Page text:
Banking company Barclays has agreed a three year deal to become the title sponsor of the Women's Super League. The deal will run from the start of next season and has been rumoured to be worth a figure in the region of £10m per year, providing a major new stream of revenue into the women's football pyramid.
In previous seasons, the team that wins the Women's Super League has been awarded no prize money in an official capacity. Following the Barclays sponsorship deal coming into effect, the prize money pot will stand at £500,000, to be distributed based on final league positions.
As part of the deal the competition will be renamed the 'Barclays FA Women's Super League', and current community initiatives will receive significant extra funding.
The partnership will include the FA and Barclays driving the development of the game at a grassroots level.
Barclays will become the primary partner of the existing FA Girls' School Partnerships which acts nationwide to advance girls' access to football in school. In addition to raising participation of girls in football at a school level, the partnership will also have focus on doubling the average fan base of the game through the FA's 'Gameplan for Growth' strategy.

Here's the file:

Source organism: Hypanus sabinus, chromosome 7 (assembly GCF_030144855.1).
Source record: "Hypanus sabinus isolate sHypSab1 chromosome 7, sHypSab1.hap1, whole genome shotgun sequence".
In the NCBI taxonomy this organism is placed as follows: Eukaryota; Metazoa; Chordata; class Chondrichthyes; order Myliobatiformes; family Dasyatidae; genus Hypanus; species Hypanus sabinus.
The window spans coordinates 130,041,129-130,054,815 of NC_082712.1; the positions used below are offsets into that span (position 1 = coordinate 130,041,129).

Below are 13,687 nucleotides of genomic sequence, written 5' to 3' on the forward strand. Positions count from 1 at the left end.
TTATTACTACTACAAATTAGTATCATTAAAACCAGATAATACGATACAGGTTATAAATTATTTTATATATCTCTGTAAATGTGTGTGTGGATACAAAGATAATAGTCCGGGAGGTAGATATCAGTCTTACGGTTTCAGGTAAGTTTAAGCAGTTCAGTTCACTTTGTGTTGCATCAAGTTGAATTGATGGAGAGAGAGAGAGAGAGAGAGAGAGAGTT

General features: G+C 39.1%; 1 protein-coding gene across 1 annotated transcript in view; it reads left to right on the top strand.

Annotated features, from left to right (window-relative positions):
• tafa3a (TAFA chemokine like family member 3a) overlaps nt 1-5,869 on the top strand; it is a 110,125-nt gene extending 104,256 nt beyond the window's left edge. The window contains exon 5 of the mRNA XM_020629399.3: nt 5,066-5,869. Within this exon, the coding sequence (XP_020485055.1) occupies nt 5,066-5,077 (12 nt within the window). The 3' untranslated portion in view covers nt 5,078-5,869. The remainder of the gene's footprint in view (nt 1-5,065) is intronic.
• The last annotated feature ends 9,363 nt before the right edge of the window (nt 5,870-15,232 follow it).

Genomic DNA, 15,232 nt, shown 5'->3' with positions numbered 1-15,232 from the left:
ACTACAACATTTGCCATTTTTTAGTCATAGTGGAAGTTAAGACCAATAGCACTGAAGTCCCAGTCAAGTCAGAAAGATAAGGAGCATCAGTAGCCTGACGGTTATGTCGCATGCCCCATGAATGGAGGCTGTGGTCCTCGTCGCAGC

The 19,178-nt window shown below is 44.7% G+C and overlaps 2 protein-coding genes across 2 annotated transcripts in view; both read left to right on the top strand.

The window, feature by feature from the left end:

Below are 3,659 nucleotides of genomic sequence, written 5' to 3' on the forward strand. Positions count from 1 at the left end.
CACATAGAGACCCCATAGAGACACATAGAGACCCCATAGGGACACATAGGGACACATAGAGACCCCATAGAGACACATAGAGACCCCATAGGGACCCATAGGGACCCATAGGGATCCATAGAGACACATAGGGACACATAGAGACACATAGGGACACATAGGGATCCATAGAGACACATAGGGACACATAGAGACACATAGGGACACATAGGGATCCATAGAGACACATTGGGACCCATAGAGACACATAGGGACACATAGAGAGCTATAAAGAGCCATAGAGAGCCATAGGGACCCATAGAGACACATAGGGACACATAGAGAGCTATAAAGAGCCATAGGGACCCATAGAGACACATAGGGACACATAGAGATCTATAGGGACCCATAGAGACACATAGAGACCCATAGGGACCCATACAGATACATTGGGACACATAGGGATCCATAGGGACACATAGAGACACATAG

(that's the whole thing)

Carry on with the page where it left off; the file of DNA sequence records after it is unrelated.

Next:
Kelly Simmons, the director of professional women's football at the FA said in a statement that the association with Barclays will 'create 100 girls football schools partnerships across the country involving 6,000 schools, making sure girls have opportunities to play right from a young age.'
'Their [Barclays] multi-million pound commitment will impact all levels of the game and will support our ambition to make the Barclays FA Women's Super League the world's most successful league, on and off the pitch.'
The manager of Chelsea's women's team, Emma Hayes, said that the deal was a 'watershed moment' in the women's game.
Jes Staley, the Group CEO of Barclays spoke of the company's delight at the agreement and its potential impact on the sport, 'Our commitment to women’s and girls’ football, at a crucial time in its development, goes beyond pure sponsorship – we believe it can be a key to increasing participation, development and the wider visibility of the female game'
The past few weeks have been seismic for the women's game, starting off on 9 March when the US Women's National Team (USWNT) filed a lawsuit against the USA footballing federation under the Equal Pay Act and Title Seven of the Civil Rights Act to seek action over 'institutionalised gender discrimination'.
On Tuesday (19 March), a record nine parties declared their interest in hosting the 2023 Women's FIFA World Cup, which included a historic joint bid from North Korea and South Korea.
The announcement of Barclays' sponsorship of the Women's Super League finishes off what has been a big month in the development of women's football at a professional level, the top tiers of both men's and women's football in England being supported by the same major international company for the first time.